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Article

Extraction of Carotenoids and Fat-Soluble Vitamins from Tetradesmus Obliquus Microalgae: An Optimized Approach by Using Supercritical CO2

1
Chemistry Department, University of Rome La Sapienza, 00185 Rome, Italy
2
CIABC, University of Rome La Sapienza, 00185 Rome, Italy
*
Author to whom correspondence should be addressed.
Molecules 2019, 24(14), 2581; https://doi.org/10.3390/molecules24142581
Received: 1 July 2019 / Revised: 12 July 2019 / Accepted: 15 July 2019 / Published: 16 July 2019
(This article belongs to the Collection Advances in Food Analysis)

Abstract

:
In recent years, great attention has been focused on rapid, selective, and environmentally friendly extraction methods to recover pigments and antioxidants from microalgae. Among these, supercritical fluid extraction (SFE) represents one of the most important alternatives to traditional extraction methods carried out with the use of organic solvents. In this study, the influence of parameters such as pressure, temperature, and the addition of a polar co-solvent in the SFE yields of carotenoids and fat-soluble vitamins from T. obliquus biomass were evaluated. The highest extraction of alpha-tocopherol, gamma-tocopherol, and retinol was achieved at a pressure of 30 MPa and a temperature of 40 °C. It was observed that overall, the extraction yield increased considerably when a preliminary step of sample pre-treatment, based on a matrix solid phase dispersion, was applied using diatomaceous earth as a dispersing agent. The use of ethanol as a co-solvent, under certain conditions of pressure and temperature, resulted in selectively increasing the yields of only some compounds. In particular, a remarkable selectivity was observed if the extraction was carried out in the presence of ethanol at 10 MPa and 40 °C: under these conditions, it was possible to isolate menaquinone-7, a homologous of vitamin K2, which, otherwise, cannot not recovered by using traditional extraction procedures.

1. Introduction

Aquatic species are promising sources of products for the fine chemicals industry, and this has aroused a growing interest toward such organisms for several applications such as the production of biofuels, the extraction of food additives or active ingredients for cosmetic formulations [1,2,3]. In particular, algae represent an attractive source for the extraction of vitamin K, carotenoids, and other fat-soluble vitamins.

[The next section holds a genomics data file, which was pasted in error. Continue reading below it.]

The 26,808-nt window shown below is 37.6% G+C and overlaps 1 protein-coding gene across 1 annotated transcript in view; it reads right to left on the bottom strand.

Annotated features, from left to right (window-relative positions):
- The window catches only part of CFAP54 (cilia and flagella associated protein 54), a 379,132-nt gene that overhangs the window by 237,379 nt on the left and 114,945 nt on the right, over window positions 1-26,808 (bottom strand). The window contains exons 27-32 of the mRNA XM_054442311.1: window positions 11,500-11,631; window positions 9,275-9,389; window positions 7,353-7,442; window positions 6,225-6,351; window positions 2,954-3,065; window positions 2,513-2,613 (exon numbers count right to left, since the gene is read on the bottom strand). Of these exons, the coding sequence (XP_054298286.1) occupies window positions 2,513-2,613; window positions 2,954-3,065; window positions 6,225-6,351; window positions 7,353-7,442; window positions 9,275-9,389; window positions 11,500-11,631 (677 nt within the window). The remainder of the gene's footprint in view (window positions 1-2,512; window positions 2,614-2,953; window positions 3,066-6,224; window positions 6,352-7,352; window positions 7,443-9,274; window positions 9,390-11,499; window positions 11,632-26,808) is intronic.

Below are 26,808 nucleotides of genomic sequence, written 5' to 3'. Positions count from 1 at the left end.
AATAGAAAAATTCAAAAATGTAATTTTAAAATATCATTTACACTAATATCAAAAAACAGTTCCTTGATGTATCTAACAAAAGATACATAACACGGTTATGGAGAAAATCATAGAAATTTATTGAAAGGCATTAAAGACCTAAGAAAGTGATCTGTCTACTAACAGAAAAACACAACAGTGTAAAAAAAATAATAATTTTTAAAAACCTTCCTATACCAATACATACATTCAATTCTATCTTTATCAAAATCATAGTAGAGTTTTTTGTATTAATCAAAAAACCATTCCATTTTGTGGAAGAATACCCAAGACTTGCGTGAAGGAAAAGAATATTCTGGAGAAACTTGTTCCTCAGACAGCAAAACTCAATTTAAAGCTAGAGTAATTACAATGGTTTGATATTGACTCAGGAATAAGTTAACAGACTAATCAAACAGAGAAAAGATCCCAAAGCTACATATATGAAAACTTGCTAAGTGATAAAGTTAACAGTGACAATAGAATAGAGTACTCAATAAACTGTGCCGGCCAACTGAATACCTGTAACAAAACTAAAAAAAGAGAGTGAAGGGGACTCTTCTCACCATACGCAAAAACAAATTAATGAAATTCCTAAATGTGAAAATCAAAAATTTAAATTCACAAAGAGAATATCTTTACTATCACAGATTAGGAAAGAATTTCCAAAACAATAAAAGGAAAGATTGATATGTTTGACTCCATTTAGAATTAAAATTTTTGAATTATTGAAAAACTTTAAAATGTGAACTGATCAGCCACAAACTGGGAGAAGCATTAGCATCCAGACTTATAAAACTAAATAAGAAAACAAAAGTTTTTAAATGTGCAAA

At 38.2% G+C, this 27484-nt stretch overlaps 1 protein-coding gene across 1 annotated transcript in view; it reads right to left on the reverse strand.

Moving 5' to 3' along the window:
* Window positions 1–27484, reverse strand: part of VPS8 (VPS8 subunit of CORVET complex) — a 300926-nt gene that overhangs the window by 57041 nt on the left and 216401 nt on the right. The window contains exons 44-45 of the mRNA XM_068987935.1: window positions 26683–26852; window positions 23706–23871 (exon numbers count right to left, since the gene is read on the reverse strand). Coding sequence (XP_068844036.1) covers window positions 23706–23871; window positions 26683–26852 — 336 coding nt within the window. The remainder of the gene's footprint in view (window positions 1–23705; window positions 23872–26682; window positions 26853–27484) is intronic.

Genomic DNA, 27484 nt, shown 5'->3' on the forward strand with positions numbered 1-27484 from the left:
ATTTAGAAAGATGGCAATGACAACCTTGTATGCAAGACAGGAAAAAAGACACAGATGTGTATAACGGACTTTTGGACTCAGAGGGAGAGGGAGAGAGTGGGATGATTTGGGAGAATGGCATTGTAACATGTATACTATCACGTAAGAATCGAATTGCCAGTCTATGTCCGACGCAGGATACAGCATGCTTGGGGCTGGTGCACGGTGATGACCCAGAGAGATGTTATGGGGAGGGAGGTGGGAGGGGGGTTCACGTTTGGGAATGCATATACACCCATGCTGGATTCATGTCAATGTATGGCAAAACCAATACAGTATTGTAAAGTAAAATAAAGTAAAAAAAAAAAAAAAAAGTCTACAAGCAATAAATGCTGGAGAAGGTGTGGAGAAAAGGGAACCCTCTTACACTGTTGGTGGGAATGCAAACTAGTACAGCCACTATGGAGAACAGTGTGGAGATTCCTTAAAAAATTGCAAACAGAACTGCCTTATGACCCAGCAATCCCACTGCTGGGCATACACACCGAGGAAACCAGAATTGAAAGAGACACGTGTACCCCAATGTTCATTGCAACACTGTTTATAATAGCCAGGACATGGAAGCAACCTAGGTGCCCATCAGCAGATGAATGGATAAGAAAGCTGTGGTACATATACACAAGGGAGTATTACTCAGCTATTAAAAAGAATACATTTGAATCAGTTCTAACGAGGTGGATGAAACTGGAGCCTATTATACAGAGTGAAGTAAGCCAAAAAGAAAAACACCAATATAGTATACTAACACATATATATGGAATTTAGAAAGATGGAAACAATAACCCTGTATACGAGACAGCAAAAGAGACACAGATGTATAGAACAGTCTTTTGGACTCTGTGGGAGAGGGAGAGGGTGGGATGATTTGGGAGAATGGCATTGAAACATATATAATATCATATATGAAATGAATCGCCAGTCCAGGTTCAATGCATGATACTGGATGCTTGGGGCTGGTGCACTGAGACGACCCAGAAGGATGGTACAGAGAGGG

Vitamin K is a family of structurally similar chemical compounds including phylloquinone (vitamin K1), which occurs in green plants, and menaquinones (vitamin K2 vitamers), which are predominantly of microbial origin [4,5]. Besides acting as a cofactor for the enzyme γ-glutamylcarboxylase, recent research has shown that vitamin K can protect against intracellular oxidative stress and cognitive decline [6,7,8,9]. Regarding the vitamin K content in common macroalgae, extremely variable concentrations of phylloquinone have been observed [10,11], however, it was not detected in P. tricornutum [11], while its concentration reached 750 µg/100 g in Sargassum muticum (commonly known as Japanese wireweed), which is a significantly higher value than that observed in terrestrial plants [10]. To the best of our knowledge, no information on the distribution of menaquinones has so far been reported.
Carotenoids are tetraterpenoids with numerous biological functions synthesized by plants, algae, fungi, and bacteria. They are essential for photosynthesis and, in general, for life in the presence of oxygen. Due to their chemical structure, based on a long chain of conjugated double bonds, these micronutrients are highly lipophilic, variously colored, and exhibit antioxidant properties [12]. Due to changes in lifestyle and the rising health consciousness of the average population, the demand for nutrient-rich supplements with health benefits has risen substantially. Carotenoids also have various medicinal properties and are widely used as preventatives against diseases such as cancer, diabetes, and cataracts [13]. Carotenoids are also currently used in food supplements, cosmetics, and pharmaceuticals [14].